Monday, October 11, 2010

UN Special Rapporteur on Trafficking Report



At its sixtieth session, the Commission on Human Rights adopted decision 2004/110, by which it decided to appoint, for a three-year period, a Special Rapporteur on trafficking in persons, especially women and children to focus on the human rights aspects of the victims of trafficking in persons. In the same decision, the Commission invited the Special Rapporteur to submit annual reports to the Commission together with recommendations on measures required to uphold and protect the human rights of the victims. The Commission requested the Special Rapporteur to respond effectively to reliable information on possible human rights violations with a view to protecting the human rights of actual or potential victims of trafficking and to cooperate fully with other relevant special rapporteurs, in particular the Special Rapporteur on violence against women, and to take full account of their contributions to the issue. The Commission also requested the Special Rapporteur to cooperate with relevant United Nations bodies, regional organizations and victims and their representatives. The Economic and Social Council, in its decision 2004/228, endorsed Commission on Human Rights’ decision 2004/110.

On 18 June 2008, the mandate of the Special Rapporteur has been extended for another three years by the Human Rights Council resolution 8/12.

In the discharge of his/her mandate, the Special Rapporteur:

a) Takes action on violations committed against trafficked persons and on situations in which there has been a failure to protect their human rights (See Individual complaints)

b) Undertakes country visits in order to study the situation in situ and formulate recommendations to prevent and or combat trafficking and protect the human rights of its victims in specific countries and/or regions

c) Submits annual reports on the activities of the mandate

Please send an email to SRtrafficking@ohchr.org if you would like to submit information to the Special Rapporteur.

Cambodia: Mostly Local Men Abusing Minors, Study Finds

CAMBODIA - The vast majority of former child sex workers surveyed on behalf of a local NGO said their main clients were Cambodian men.

The executive director of the NGO that commissioned the study described the finding as “very surprising”.

A report detailing the findings of the study states that paedophiles “tend to be Cambodians, rather than foreigners, contrary to the usually held assumption that paedophilia is a Western problem and that Cambodians are not engaged in such activities”.

Chin Chanveasna, executive director of End Child Prostitution, Abuse and Trafficking in Cambodia, said that local demand for commercial sex with children was often overlooked, as NGOs and other stakeholders focused on foreigners.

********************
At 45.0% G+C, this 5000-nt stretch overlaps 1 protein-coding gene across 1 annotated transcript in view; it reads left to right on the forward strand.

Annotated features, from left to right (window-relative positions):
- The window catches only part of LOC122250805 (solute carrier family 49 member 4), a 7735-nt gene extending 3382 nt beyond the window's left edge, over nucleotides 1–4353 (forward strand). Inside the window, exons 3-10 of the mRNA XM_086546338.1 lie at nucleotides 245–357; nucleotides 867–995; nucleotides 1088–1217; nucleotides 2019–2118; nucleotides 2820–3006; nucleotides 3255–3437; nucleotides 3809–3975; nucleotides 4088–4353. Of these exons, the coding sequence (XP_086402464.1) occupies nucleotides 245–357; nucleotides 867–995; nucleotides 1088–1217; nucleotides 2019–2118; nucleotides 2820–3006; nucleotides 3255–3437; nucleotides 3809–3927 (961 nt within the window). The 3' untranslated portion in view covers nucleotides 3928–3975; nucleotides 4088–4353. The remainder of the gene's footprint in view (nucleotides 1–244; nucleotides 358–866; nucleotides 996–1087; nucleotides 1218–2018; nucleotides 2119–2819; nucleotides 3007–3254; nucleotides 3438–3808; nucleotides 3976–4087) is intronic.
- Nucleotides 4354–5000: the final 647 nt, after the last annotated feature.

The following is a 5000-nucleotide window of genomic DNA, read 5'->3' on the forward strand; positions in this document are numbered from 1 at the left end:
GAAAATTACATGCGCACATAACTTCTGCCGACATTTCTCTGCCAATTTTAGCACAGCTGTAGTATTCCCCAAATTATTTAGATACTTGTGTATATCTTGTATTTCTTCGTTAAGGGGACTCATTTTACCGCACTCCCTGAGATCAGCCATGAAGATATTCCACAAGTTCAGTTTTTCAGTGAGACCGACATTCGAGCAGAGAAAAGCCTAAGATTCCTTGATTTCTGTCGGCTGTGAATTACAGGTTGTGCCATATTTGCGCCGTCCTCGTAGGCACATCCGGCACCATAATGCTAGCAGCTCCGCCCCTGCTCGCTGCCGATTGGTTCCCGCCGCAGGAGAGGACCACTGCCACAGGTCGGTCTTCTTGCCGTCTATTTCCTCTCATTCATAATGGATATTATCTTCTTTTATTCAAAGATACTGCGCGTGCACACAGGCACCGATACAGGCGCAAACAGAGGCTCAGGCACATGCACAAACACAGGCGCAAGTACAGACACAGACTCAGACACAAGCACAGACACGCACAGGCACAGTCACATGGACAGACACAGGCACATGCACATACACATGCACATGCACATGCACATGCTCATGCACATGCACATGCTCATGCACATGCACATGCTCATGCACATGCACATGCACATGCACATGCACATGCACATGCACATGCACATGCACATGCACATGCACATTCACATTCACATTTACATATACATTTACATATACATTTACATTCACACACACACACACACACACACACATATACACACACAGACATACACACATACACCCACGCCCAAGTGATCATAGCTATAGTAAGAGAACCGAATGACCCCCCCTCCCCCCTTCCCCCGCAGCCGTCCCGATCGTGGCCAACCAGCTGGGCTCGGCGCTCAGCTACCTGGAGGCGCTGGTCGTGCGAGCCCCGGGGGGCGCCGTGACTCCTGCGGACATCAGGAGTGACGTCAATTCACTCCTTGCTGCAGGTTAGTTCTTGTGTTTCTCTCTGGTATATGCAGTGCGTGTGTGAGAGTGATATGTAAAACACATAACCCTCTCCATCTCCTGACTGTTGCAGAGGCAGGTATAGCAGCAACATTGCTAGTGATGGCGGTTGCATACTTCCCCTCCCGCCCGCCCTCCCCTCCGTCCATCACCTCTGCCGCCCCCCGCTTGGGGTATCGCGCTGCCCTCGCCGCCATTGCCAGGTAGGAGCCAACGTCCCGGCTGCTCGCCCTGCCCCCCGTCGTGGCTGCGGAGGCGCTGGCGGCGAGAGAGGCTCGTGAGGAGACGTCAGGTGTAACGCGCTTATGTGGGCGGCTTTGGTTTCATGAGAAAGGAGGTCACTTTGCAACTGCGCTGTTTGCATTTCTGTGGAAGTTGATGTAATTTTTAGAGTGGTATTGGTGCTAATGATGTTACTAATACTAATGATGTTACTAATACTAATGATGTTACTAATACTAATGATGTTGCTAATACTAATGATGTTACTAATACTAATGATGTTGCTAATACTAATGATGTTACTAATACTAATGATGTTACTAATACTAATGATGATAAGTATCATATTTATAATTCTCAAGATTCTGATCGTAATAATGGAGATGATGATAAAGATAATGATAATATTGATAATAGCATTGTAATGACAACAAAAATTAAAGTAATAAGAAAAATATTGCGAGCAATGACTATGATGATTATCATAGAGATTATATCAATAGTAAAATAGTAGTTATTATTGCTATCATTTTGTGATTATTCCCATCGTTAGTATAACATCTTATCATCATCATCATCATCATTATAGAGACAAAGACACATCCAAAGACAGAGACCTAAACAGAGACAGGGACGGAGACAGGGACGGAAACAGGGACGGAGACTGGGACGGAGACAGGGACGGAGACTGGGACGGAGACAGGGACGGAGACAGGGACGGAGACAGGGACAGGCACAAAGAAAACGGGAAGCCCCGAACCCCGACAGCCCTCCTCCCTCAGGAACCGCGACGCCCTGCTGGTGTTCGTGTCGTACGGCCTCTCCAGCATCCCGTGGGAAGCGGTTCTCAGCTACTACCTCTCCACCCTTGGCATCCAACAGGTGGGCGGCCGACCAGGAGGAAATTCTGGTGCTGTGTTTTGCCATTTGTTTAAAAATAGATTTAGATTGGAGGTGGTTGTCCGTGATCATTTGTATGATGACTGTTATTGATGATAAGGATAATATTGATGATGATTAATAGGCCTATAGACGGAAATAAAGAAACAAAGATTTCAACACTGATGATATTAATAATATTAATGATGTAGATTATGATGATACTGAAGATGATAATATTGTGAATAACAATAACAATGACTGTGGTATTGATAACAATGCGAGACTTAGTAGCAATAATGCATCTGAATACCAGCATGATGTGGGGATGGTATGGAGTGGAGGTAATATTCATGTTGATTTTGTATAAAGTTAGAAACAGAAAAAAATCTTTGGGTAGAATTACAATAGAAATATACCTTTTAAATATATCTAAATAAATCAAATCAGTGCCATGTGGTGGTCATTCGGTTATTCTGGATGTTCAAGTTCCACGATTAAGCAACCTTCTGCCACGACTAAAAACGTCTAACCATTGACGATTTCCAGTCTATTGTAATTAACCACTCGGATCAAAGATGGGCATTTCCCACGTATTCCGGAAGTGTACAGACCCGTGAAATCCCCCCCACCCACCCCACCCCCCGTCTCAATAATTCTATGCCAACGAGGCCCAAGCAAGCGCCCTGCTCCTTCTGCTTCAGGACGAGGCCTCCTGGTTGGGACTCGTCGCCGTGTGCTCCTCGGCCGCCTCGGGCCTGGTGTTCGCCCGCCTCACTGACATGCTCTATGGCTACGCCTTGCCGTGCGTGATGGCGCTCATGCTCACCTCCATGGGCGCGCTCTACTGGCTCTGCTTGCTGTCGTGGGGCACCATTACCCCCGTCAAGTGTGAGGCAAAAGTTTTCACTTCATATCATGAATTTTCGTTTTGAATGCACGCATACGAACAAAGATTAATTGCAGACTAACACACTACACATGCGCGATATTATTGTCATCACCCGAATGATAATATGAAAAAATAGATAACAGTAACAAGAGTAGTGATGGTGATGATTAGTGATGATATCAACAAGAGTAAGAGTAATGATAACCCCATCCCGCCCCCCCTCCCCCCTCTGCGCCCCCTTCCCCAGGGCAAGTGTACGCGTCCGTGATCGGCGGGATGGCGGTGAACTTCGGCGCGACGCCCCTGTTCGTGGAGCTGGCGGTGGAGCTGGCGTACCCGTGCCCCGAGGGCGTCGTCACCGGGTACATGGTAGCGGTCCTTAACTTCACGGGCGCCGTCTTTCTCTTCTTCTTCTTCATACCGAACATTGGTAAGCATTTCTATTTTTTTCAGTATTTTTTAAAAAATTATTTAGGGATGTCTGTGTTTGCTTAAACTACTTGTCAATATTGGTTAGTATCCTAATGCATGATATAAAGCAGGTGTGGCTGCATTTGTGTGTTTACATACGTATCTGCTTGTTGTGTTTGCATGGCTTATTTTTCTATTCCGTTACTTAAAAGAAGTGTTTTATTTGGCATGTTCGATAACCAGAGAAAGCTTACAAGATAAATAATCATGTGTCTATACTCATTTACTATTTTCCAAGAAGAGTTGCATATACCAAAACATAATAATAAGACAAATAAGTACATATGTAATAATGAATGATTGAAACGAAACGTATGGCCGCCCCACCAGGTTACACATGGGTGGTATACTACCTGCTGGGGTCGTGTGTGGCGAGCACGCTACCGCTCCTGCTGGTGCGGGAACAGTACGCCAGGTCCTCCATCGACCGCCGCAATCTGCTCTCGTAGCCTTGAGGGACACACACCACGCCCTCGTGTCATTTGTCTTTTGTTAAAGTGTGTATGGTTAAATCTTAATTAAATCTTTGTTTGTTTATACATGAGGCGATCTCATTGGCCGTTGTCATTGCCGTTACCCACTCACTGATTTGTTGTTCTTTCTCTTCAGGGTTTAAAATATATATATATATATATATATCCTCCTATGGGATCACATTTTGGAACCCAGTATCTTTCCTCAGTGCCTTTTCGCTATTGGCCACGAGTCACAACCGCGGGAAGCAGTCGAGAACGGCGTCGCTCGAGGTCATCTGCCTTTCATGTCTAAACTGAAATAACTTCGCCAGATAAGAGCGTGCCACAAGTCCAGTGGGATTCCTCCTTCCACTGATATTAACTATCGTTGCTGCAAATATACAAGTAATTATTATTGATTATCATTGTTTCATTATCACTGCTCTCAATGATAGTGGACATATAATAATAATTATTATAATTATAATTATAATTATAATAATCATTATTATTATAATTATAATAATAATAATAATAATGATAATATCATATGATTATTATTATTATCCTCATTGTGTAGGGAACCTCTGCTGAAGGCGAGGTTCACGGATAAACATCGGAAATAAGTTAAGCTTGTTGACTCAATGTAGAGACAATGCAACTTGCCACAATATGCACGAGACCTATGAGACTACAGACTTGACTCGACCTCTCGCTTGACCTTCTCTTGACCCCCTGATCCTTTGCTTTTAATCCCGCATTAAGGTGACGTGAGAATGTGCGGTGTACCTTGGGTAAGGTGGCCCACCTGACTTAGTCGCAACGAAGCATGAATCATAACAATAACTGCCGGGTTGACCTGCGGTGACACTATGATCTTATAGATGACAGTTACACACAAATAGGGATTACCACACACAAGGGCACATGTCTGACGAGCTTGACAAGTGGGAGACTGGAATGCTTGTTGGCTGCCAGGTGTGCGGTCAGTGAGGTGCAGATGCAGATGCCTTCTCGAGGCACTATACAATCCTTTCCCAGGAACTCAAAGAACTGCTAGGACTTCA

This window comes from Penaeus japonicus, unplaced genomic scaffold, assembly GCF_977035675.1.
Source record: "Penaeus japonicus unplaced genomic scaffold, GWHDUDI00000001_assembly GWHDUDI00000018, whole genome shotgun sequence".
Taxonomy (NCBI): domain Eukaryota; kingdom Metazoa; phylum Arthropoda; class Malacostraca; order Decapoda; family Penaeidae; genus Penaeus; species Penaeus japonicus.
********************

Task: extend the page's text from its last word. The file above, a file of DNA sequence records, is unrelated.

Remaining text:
In the study, done earlier this year and presented at a conference on trafficking, all but one of 43 former child sex workers surveyed in Phnom Penh said their regular clients were Cambodian men.

Of the 13 respondents who reported having sold their virginity, 68 percent said their clients had been Cambodian, according to the study...

READ THE FULL ARTICLE AT the PhnomPenhPost.com

Watch a report from Al Jazeera on child prostitution in Cambodia:

New Report on India Sex-Trafficking Available Online


Stolen Lives: Dignity, Forgiveness, Hope, and Future-Mindedness For Victims of Sex Trafficking in India by Victor Joseph, D.Min, edited by Kent R. Hill, Ph.D. is available in its entirety online at Templeton.org (opens as a PDF).

Funded by the John Templeton Foundation, the report focuses on trafficked victims between the ages of 14 and 22 who were sold into brothels. The research analyzes their psychological and emotional stages in a post-brothel setting, and also looks at the impact of forgiveness and future-mindedness on their lives.

With over 700,000 victims trafficked throughout the world each year, and with India serving as a major trafficking hub, psychological research on trafficked victims is an important tool for NGOs, universities, governments, and law enforcement personnel who work to not only tackle this global issue, but also help restore the lives of these traumatized victims.

US: California Signs "Chelsea's Law"

SACRAMENTO, CALIFORNIA - Anyone convicted of certain sex offenses against a child in California will get life in prison without parole after Gov. Arnold Schwarzenegger signed "Chelsea's Law" last month.

The law was named for 17-year-old Chelsea King, who was murdered this year by a registered sex offender who also admitted having killed 14-year-old Amber Dubois.

"Because of Chelsea, California children will be safer," Schwarzenegger said. "Because of Chelsea, this never has to happen again."

The "one-strike" provision applies to forcible sex crimes against minors that include aggravating factors, such as the victim's age or whether the victim was bound or drugged...

READ MORE AT CNN.com